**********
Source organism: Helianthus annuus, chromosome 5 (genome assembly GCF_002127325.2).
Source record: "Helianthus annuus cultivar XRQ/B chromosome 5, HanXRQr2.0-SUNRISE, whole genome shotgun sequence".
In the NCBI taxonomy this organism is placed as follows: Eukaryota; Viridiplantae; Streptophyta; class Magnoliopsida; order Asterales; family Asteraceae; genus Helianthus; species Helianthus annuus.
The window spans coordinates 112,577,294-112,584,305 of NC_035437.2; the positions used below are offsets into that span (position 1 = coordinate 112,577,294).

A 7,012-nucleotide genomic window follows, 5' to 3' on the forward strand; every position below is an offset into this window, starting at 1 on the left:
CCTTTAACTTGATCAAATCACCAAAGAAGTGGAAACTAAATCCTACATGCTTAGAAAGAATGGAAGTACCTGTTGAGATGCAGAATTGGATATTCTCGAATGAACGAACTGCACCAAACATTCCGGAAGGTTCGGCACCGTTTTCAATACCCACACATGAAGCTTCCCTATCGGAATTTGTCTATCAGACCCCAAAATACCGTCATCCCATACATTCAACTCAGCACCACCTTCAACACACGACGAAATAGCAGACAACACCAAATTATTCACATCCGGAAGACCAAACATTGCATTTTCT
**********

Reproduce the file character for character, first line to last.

Source organism: Helianthus annuus, chromosome 5 (genome assembly GCF_002127325.2).
Source record: "Helianthus annuus cultivar XRQ/B chromosome 5, HanXRQr2.0-SUNRISE, whole genome shotgun sequence".
In the NCBI taxonomy this organism is placed as follows: Eukaryota; Viridiplantae; Streptophyta; class Magnoliopsida; order Asterales; family Asteraceae; genus Helianthus; species Helianthus annuus.
The window spans coordinates 112,577,294-112,584,305 of NC_035437.2; the positions used below are offsets into that span (position 1 = coordinate 112,577,294).

A 7,012-nucleotide genomic window follows, 5' to 3' on the forward strand; every position below is an offset into this window, starting at 1 on the left:
CCTTTAACTTGATCAAATCACCAAAGAAGTGGAAACTAAATCCTACATGCTTAGAAAGAATGGAAGTACCTGTTGAGATGCAGAATTGGATATTCTCGAATGAACGAACTGCACCAAACATTCCGGAAGGTTCGGCACCGTTTTCAATACCCACACATGAAGCTTCCCTATCGGAATTTGTCTATCAGACCCCAAAATACCGTCATCCCATACATTCAACTCAGCACCACCTTCAACACACGACGAAATAGCAGACAACACCAAATTATTCACATCCGGAAGACCAAACATTGCATTTTCT